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Am Fam Physician. 2020;101(6):370-372

Author disclosure: No relevant financial affiliations.

Case Scenario

Ms. M is an 82-year-old white woman who lives alone at home. She has a body mass index of 20 kg per m2 and describes her health as good. However, she takes medications for hypertension and has mild chronic obstructive pulmonary disease attributed to a long-term half-a-pack-per-day smoking habit. She has received several short courses of corticosteroids for acute chronic obstructive pulmonary disease exacerbations during the past five years. She does not drink alcohol and has not had any fractures. She is relatively sedentary and uses a walker outside her home. Using the combined Lee Schonberg Index (https://eprognosis.ucsf.edu/leeschonberg.php), her estimated life expectancy is five to seven years.1 Her Fracture Risk Assessment Tool (https://www.sheffield.ac.uk/FRAX/) score, calculated without a dual energy x-ray absorptiometry (DEXA) measurement, indicates that she has a 26% chance of a hip fracture during the next 10 years.2 Should Ms. M be prescribed medication to prevent osteoporotic fractures?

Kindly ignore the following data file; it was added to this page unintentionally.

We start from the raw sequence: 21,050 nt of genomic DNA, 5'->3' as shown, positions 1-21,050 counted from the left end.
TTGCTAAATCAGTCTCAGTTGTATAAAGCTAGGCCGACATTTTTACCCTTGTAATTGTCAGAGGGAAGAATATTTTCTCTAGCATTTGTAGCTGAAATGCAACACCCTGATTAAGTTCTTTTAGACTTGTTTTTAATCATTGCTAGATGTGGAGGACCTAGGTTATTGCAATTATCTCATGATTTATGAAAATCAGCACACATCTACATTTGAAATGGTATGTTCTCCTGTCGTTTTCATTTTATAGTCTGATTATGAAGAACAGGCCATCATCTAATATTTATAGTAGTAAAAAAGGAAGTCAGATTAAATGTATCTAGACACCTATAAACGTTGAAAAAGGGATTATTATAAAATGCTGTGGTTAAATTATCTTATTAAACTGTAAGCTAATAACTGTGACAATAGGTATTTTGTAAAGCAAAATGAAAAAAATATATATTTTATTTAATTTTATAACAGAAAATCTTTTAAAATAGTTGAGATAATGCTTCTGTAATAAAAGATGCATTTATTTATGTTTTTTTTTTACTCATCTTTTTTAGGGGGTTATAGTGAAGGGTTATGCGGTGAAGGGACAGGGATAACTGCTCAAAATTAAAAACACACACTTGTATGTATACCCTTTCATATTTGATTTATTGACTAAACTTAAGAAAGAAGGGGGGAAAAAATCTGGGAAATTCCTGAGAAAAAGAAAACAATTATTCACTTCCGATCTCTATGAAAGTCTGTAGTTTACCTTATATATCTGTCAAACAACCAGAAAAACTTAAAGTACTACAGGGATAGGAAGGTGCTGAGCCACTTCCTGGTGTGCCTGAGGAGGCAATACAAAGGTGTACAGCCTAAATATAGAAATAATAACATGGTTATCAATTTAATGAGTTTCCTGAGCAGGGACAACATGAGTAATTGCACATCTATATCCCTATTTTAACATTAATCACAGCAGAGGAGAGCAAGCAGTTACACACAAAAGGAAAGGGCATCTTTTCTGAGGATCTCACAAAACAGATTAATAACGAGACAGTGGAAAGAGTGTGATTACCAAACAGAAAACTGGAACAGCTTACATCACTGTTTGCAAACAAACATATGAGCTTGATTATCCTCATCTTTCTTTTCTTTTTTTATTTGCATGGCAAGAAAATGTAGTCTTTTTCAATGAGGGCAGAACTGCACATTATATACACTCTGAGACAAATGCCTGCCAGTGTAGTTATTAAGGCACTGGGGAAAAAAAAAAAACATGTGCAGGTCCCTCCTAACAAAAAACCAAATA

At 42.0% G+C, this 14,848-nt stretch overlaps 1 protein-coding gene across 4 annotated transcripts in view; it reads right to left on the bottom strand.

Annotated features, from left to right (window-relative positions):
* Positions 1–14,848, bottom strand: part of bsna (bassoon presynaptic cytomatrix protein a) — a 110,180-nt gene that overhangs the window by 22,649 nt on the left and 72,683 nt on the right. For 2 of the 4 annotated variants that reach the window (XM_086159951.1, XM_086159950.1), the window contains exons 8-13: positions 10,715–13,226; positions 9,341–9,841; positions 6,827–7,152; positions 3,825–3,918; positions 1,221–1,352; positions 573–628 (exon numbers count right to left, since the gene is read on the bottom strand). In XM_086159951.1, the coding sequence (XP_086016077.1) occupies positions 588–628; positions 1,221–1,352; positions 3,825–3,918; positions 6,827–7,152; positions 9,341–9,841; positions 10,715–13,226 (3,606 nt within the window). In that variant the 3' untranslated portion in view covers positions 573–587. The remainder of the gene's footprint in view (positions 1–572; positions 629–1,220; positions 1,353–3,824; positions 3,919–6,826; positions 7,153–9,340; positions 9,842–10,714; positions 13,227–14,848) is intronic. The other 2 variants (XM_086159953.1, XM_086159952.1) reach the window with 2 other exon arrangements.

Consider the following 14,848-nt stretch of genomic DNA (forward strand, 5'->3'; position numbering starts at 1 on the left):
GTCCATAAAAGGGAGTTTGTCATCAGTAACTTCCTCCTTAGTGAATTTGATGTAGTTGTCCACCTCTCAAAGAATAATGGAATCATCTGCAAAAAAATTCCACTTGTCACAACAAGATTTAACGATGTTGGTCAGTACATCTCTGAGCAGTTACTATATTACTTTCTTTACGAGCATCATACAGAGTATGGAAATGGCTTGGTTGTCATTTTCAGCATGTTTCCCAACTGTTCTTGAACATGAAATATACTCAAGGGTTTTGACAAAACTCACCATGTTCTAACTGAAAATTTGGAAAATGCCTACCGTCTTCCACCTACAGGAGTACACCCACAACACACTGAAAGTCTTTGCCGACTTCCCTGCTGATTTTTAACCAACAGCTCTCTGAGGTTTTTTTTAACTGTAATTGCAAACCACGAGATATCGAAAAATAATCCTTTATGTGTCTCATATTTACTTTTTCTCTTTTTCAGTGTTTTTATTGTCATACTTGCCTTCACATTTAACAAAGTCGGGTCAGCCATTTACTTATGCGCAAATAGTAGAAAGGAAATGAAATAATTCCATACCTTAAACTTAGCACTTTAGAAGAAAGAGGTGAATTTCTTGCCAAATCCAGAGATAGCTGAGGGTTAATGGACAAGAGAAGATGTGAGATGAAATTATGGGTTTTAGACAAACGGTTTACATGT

Clinical Commentary

Vertebral fractures can be painful; however, most are asymptomatic and discovered incidentally in 20% of women 80 to 89 years of age.3 Older adults with hip fractures, however, often require skilled nursing care and are unable to return home. In a survey of older women, 80% reported preferring death over a hip fracture leading to hospitalization.4 Falls cause more than 95% of hip fractures, and measures to reduce the risk of falls should be encouraged even if medication is prescribed.5

Fall prevention and lifestyle modifications are important in preventing osteoporotic fractures.
If possible, eliminate medications with adverse effects that can increase fall risk.
Estimated life expectancy and not chronologic age should be considered when assessing the need for osteoporosis therapy.
Document the start of treatment in the patient's problem list, and advise the patient that the U.S. Food and Drug Administration recommends stopping pharmacologic treatment after five years.